top of page


A few caveats about Armchair projections are in order.


While I am confident in my work, I make no claim to the most analytically sound projections. Hat tips to Baseball HQ, Steamer, PECOTA at Baseball Prospectus, Derek Carty's The BAT and The BAT X, ZIPS by Dan Szymborski, and ATC Projections by Ariel Cohen. The more complex algorithmic projections take far more into account than I do, and they do an excellent job at cutting out the noise and turning complex datasets into projected statistical outcomes.

For Armchair Projections, the starting point is a tool of my own creation that takes my chosen inputs from multiple statistical samples and turns them into a projection. I then consider additional factors. Did something in the player's profile change? Did the player play hurt? Did the pitcher change his pitch mix mid-season? Any number of factors might lead me to adjust the initial formulaic projection.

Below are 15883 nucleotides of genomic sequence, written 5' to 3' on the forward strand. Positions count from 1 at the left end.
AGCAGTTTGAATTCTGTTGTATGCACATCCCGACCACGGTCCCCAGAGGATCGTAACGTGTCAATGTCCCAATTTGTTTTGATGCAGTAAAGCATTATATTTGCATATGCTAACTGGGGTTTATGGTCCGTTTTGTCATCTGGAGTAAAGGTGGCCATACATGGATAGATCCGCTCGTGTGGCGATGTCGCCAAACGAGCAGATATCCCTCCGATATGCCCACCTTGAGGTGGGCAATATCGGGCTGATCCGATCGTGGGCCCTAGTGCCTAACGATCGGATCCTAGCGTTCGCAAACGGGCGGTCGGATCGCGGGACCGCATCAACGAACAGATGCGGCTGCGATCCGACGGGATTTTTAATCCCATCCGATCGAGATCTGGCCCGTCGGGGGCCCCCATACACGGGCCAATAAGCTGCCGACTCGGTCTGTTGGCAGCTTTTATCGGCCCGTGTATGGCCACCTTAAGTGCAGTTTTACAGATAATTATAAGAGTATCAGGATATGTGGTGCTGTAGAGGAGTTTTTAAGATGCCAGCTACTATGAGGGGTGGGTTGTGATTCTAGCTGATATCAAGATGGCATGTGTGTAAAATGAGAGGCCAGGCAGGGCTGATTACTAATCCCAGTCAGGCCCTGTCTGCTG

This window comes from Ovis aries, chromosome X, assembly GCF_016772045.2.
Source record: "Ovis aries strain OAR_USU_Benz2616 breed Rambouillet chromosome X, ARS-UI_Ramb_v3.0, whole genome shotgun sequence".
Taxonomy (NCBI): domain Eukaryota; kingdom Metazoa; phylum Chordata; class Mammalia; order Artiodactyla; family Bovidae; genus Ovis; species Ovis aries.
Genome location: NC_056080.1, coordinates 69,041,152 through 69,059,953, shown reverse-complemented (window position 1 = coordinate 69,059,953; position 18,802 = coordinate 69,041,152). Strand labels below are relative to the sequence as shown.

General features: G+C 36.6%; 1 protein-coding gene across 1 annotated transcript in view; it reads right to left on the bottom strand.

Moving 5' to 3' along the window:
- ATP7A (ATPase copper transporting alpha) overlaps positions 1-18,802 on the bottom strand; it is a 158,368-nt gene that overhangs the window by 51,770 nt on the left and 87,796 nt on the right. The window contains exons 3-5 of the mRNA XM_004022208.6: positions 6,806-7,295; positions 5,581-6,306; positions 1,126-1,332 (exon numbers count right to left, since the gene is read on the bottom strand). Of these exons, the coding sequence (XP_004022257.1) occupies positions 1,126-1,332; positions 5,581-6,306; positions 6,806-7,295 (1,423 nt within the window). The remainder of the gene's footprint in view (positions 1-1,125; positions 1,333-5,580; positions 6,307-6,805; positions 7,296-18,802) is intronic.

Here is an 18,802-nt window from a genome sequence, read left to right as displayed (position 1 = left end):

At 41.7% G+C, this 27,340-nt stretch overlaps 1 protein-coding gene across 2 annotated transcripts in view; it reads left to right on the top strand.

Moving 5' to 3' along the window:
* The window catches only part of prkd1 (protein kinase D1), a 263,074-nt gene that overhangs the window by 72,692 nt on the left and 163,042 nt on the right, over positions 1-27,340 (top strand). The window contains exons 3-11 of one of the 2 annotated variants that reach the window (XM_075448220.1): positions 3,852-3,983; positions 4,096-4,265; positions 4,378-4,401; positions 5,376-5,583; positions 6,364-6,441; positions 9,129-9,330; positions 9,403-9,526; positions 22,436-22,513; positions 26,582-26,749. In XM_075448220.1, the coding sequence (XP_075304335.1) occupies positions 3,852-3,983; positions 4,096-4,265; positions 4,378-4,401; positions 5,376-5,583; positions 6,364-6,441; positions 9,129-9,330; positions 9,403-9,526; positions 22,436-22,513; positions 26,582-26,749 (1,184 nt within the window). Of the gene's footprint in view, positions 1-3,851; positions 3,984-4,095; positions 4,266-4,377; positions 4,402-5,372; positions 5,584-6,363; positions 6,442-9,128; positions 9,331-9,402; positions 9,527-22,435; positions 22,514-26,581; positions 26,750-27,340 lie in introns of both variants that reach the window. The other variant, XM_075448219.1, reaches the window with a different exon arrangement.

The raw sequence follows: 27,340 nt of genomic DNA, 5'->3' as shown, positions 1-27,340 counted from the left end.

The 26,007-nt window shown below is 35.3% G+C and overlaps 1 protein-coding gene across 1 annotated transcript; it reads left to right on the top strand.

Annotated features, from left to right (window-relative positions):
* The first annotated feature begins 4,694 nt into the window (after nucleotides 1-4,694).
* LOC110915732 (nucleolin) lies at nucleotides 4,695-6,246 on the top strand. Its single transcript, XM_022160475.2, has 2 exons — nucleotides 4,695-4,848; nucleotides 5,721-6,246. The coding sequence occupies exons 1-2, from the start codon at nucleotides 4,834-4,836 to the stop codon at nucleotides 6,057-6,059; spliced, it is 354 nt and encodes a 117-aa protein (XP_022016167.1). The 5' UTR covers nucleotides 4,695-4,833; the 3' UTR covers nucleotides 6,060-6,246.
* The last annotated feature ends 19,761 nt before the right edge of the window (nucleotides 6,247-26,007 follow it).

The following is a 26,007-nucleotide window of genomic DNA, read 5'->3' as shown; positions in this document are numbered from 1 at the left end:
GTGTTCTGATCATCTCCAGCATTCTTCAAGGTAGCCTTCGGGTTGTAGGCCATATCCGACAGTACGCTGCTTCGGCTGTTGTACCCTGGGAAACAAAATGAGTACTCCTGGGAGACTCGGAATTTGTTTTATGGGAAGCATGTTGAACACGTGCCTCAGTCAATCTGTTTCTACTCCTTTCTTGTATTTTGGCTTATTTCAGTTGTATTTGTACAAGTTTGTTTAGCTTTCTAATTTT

There are several key areas in which an informed human mind can fill in the gaps missed by the computers. The number one area where algorithmic projections fall short is playing time. They miss injuries, likely prospect call-ups, and opportunities they would know about if they could read and process the news. Players who put in the work by adjusting projections based on division of innings and plate appearances can gain an edge on players who do not, and that is something I work hard on before I put my own projections out each season.

bottom of page